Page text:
Frantisek Svec, Lawrence Berkeley National Laboratory, CA, USA, is the Guest-Editor of the latest Chemical Engineering & Technology topical issue: Polymer Reaction Engineering. Vera Köster, Editor-in-Chief of ChemViews took the opportunity to talk to him about the Chemical Engineering & Technology topical issue, separation sciences, the Molecular Foundry, and societies.
Polymers, most often simply called plastics, became indispensable part of our life. We find them everywhere from food packaging and construction to textiles, vehicles, electronics, or furniture. The worldwide consumption of polymers in 2006 was ca. 241 million metric tons with an outlook to almost double and reach 400 million tons in 2016. It is a lot of plastics that has to be produced!
Your Topical Issue of Chemical Engineering and Technology (CET) on polymer reaction engineering just appeared. How did you select which topics should be covered and whom to invite?
Current literature is rich in polymer chemistry and physics while polymer reaction engineering remains a Cinderella in the field of polymer science and technology. My intention was to fill, at least partly, this gap. I worked together with Dr. Barbara Böck, Editor-in-Chief of Chemical Engineering and Technology, to make a topical issue of CET focused on polymer reaction engineering reality. Without her, this topical issue would remain just a fiction.
To pick the topics, I used my feeling that commodity polymers that are mass-produced today will remain the backbone of the industry in the foreseeable future and new developments are rather expected in the ways these polymers are produced and processed. Polymer reaction engineering concerns polymerization processes and includes all aspects of the polymer technologies. It covers multiple bases starting from the laboratory experiments and going to large megatons production units. Since experimenting on the latter scale is not realistic, modeling and simulation are important parts of today’s polymer reaction engineering. Current trends in polymer reaction engineering also reflect the fact that manufacturing of polymers should be done using environmentally friendly processes. All these issues then largely affected selection of subjects the topical issue was expected to cover.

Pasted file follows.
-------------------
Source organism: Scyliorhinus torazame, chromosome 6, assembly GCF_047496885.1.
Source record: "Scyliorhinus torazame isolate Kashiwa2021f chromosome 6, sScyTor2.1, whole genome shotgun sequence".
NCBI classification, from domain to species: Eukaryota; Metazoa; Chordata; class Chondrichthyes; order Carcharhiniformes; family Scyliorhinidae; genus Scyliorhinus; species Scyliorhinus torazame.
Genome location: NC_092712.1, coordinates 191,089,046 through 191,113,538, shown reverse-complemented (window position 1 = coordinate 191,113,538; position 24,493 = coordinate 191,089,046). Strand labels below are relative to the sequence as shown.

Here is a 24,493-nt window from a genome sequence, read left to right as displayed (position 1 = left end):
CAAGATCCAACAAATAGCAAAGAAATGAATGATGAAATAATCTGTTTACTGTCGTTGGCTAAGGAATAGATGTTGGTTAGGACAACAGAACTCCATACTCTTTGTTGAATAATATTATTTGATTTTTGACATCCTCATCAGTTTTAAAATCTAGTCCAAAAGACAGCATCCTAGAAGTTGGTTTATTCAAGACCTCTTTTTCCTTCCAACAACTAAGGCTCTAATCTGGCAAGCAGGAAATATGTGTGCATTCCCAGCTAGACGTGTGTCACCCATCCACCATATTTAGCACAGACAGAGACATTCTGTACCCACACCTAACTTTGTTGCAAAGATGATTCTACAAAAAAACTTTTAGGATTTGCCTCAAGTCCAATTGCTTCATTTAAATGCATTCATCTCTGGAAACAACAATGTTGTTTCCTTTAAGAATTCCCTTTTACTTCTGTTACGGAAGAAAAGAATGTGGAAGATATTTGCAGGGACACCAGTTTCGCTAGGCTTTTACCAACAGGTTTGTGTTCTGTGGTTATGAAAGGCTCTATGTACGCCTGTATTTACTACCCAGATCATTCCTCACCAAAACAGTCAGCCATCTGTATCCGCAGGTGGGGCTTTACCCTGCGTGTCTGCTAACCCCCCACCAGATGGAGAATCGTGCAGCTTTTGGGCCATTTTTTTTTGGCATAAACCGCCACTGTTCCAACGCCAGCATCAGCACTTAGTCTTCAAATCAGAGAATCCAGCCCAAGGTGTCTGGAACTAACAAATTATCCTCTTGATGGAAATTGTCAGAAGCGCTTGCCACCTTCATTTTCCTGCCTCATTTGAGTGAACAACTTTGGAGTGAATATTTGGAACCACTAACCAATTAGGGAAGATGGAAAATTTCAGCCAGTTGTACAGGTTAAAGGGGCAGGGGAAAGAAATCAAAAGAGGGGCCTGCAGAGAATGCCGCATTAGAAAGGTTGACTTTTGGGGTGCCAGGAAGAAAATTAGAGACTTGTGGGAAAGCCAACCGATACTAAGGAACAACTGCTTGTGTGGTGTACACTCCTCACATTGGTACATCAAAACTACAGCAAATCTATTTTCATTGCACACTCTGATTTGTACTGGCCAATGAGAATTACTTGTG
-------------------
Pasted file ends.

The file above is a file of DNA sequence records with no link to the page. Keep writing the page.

Once this selection has been made, I used my personal knowledge of the polymer engineering community to pick the potential authors and I also run a deep search in the literature to make sure that none of the major players in this field would escape from our attention. At the end, the list of potential authors counted about 200 names of scientists I approached with an invitation to contribute. Partly to my surprise, I received so many positive answers to the call for papers and the topical issue was secured. The readers can see the result. My personal feeling is that the issue is really good.
How did you select the articles which eventually were included into the topical issue?
The selection of all papers that appeared in the issue was based on rigorous review process. First, Dr. Böck and I checked that the subject fits in the issue. Each suitable manuscript was then reviewed by at least two reviewers and in some cases even more than that. Unfortunately, some manuscripts did not make it through this sieving and were rejected. Only the best were then published.
What are the current trends and where is the field heading given the fact that the basic concepts are limited and already known?
Certainly, the basic concepts of polymer reaction engineering are known just as basic concepts of many other disciplines. However, there are always a lot of uncharted territories that need to be explored. This exploration then leads to new discoveries. The same applies to polymer reaction engineering. Scientists are always finding new approaches to make the polymers faster, to make them stronger, and to provide them with properties better matching their use. In fact, similar criteria and aims are the driving force in all sciences.
You started your scientific career in polymer science but you are known currently as a separation science specialist. What made you compile a topical issue in the field of your former research interest?
It may appear that I deserted from the polymer science to find my good fortune in the separations. This is not completely correct. In fact, I remain loyal to polymers even while doing research let’s say in chromatography or enzyme immobilization. Those who read my papers know that we are developing new polymer-based separation media using techniques typical of polymer chemistry including thermally and UV initiated polymerizations, photografting, polymer analogous reactions, etc. Thus, I would characterize my current field as an interface between polymer and analytical chemistry. The “crosspollination” from both sides is quite fruitful and we are getting very interesting results.
You are the Editor-in-Chief of the Journal of Separation Science. How do new developments in polymer reaction engineering affect the separation science?
Obviously, progress in separation science is fed from a variety of sources. I have already mentioned above that I try to implant polymers in chromatography and get materials that are transmuted in separation media and supports with unprecedented properties such as the monoliths. Polymer-based materials are very important elements in the separations. Just imagine where would be pharma industry or biotechnology without chromatographic separations of their products, separations that are often run on a very large scale. For example, porous polymer beads prepared using suspension polymerization followed by polymer analogous functionalization are transformed to packings for ion exchange chromatography. Using approaches typical of polymer reaction engineering the porous structure and exchange chemistry are tailored for specific needs of the separation process.